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  #748331 21-Jan-2013 17:44
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ubergeeknz:
chevrolux: In situations like on top of a hill or if it is the highest point on a roof I use shielded cable simply for grounding lightning strikes. I dont know if it is truly an issue but think it is good practice. Dynamix do the shielded RJ45 modules too and ubiquiti's POE injectors do the grounding.


I'd say any time the cable will be aerial/high on the outside of a building wall.  Have seen RJ45 struck by lightning and the results were not pretty.  Burnt out pretty much every NIC in the building.  Not sure if STP with one end grounded would have helped, but probably.


Ouch, sounds nasty...

On the other hand, for a small SOHO setup, the price difference between regular cat5e vs shielded, grounded variation isn't really worth the difference?

Wouldn't a surge protector plug do the trick at the power end too?

Or do you mean all the connected PC's were burned out, which means I'm a LOT more worried about the cable I have from my garage to the neighbours house!

ubergeeknz
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  #748333 21-Jan-2013 17:47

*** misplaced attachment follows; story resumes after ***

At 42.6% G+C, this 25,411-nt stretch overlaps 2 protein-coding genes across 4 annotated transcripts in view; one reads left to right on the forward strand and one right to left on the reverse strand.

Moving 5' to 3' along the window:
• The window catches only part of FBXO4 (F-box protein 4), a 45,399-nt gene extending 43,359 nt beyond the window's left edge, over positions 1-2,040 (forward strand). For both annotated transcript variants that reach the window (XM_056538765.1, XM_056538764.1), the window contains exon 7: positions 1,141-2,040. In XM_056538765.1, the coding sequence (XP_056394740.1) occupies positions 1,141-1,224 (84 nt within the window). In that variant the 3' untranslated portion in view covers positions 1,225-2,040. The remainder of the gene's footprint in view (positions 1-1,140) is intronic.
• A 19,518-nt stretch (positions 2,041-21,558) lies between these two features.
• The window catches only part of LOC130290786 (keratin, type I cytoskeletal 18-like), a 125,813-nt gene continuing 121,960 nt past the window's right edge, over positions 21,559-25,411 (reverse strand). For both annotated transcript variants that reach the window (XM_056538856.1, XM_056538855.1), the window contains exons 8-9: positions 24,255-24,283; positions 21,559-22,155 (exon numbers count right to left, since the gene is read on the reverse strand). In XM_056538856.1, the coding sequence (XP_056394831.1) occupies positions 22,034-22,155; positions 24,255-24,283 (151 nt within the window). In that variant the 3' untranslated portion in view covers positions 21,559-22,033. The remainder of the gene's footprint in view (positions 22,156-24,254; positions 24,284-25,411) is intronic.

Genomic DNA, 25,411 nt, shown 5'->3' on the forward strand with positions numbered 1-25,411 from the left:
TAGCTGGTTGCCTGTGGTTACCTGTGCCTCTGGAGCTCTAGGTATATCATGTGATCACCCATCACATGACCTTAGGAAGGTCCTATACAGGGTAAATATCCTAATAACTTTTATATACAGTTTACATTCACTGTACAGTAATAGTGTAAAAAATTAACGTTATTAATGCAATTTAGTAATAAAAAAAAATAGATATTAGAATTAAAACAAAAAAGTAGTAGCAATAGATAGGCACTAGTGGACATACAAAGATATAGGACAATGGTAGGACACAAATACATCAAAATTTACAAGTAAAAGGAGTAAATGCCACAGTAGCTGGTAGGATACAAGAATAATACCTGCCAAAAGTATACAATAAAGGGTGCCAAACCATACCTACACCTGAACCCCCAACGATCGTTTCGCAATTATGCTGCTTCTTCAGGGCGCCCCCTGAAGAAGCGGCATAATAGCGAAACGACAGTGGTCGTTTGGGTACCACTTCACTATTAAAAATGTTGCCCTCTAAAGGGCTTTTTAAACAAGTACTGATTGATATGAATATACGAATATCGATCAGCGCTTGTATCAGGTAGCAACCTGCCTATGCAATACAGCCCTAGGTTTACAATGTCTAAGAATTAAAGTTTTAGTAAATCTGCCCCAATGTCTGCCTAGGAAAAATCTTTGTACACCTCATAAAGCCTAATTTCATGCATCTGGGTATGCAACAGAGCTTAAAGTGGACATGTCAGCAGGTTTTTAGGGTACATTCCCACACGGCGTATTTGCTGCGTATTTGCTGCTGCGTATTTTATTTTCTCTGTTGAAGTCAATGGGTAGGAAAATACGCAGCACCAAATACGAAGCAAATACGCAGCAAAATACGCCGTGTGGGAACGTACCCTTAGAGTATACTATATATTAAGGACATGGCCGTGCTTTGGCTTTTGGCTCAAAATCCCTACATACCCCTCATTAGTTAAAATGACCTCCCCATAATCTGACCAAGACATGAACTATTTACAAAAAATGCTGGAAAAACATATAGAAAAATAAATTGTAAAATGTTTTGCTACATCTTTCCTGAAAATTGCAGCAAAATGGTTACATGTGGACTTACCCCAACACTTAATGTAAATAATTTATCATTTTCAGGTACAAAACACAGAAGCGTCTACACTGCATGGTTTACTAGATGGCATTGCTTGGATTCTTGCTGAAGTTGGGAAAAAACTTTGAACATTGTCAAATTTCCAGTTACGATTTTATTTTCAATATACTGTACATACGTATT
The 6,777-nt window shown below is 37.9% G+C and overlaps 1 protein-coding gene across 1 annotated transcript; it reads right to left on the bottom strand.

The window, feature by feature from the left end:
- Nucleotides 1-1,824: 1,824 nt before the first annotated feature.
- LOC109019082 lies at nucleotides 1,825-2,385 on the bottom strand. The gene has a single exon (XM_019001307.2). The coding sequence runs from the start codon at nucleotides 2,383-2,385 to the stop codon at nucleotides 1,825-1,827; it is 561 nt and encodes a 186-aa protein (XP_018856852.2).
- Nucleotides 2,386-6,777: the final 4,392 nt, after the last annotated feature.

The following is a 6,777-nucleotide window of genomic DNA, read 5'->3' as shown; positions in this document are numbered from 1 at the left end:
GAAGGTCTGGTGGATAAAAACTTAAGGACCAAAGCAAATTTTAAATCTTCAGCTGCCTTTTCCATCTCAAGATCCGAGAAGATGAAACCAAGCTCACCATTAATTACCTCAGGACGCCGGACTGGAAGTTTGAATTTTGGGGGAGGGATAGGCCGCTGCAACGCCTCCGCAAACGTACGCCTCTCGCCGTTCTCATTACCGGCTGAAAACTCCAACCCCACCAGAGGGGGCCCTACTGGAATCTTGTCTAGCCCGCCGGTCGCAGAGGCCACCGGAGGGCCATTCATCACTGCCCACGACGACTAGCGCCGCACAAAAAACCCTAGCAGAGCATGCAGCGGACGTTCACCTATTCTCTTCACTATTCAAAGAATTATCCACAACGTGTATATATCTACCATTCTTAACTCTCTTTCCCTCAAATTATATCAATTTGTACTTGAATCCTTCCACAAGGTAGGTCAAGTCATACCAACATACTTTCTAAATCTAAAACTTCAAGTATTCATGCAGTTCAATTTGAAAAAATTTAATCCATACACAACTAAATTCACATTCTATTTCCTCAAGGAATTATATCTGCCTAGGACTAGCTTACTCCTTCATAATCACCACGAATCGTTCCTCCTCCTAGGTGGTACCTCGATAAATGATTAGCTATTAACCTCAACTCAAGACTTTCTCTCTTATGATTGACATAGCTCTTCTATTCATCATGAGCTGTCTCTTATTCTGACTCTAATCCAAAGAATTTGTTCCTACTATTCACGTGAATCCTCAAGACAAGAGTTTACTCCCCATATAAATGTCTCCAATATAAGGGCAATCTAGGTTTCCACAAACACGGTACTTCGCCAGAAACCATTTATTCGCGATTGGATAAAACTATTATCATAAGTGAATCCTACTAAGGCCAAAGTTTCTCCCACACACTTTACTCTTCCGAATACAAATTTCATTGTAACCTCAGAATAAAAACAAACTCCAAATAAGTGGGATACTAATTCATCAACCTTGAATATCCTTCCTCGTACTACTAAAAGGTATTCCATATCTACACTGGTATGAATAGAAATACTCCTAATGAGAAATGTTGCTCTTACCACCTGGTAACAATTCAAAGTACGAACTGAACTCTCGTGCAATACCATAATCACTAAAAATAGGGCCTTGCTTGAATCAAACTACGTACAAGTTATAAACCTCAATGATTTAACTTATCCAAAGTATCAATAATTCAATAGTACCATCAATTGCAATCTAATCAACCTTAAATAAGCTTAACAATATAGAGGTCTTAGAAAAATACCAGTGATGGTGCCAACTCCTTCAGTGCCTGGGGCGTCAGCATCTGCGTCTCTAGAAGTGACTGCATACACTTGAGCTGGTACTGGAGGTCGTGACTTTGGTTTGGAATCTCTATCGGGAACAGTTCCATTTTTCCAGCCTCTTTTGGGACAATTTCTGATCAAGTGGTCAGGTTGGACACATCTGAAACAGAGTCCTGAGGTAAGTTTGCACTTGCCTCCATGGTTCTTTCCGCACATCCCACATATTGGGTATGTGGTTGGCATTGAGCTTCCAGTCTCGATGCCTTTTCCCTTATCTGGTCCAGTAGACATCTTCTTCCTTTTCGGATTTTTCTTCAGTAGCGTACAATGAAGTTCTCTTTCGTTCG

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Best solution I've seen for ghetto setups is to bury it in a garden hose.  Then the chances of lighting strike are pretty much zero.  You also keep the sun off, and you don't really need outdoor rated cable either provided it's a good non-leaking hose.

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  #748359 21-Jan-2013 18:44
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ubergeeknz: Best solution I've seen for ghetto setups is to bury it in a garden hose.  Then the chances of lighting strike are pretty much zero.  You also keep the sun off, and you don't really need outdoor rated cable either provided it's a good non-leaking hose.


+1

That's how the other neighbour gets his :D

> Yes ADSL really IS that limited out here where I live! :(

raytaylor
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  #748394 21-Jan-2013 19:27
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If you are only going 50 metres, make sure you use loco's and not the full nanostations. You will probably also want to turn down the power so that the recieved signal at each end is below -50 but above -65

We use dynamix outdoor cat5 cable - from http://dynamix.co.nz/ and order it by the drum.